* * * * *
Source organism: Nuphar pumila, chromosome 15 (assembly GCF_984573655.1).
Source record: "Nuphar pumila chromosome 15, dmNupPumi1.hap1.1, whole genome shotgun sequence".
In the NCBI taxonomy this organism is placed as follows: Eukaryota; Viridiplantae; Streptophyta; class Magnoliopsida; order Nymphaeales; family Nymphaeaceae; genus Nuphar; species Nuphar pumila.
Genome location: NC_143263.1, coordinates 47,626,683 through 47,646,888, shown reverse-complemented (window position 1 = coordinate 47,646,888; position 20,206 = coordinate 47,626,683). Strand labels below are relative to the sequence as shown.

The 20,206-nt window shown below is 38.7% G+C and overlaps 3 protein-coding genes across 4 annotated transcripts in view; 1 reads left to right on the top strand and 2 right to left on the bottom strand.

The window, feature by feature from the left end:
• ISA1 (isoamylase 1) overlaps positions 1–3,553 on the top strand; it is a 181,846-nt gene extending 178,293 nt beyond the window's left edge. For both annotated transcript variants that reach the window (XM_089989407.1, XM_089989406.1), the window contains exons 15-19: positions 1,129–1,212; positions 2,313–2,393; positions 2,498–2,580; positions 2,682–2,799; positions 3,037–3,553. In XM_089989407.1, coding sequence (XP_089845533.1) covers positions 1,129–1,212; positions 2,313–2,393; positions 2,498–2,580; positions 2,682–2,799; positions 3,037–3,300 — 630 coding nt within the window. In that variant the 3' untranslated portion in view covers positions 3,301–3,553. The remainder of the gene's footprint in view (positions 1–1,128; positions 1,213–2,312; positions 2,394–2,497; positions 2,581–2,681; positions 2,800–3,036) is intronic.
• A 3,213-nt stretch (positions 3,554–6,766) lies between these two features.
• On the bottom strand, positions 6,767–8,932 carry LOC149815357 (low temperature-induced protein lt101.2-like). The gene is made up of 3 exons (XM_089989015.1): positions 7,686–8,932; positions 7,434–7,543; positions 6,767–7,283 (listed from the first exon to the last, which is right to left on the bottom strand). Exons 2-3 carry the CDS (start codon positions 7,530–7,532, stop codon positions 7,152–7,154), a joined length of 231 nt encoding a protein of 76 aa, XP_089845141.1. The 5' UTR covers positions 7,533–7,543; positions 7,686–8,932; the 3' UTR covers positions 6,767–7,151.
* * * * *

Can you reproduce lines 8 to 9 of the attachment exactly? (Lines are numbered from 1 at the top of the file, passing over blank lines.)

• A 3,213-nt stretch (positions 3,554–6,766) lies between these two features.
• On the bottom strand, positions 6,767–8,932 carry LOC149815357 (low temperature-induced protein lt101.2-like). The gene is made up of 3 exons (XM_089989015.1): positions 7,686–8,932; positions 7,434–7,543; positions 6,767–7,283 (listed from the first exon to the last, which is right to left on the bottom strand). Exons 2-3 carry the CDS (start codon positions 7,530–7,532, stop codon positions 7,152–7,154), a joined length of 231 nt encoding a protein of 76 aa, XP_089845141.1. The 5' UTR covers positions 7,533–7,543; positions 7,686–8,932; the 3' UTR covers positions 6,767–7,151.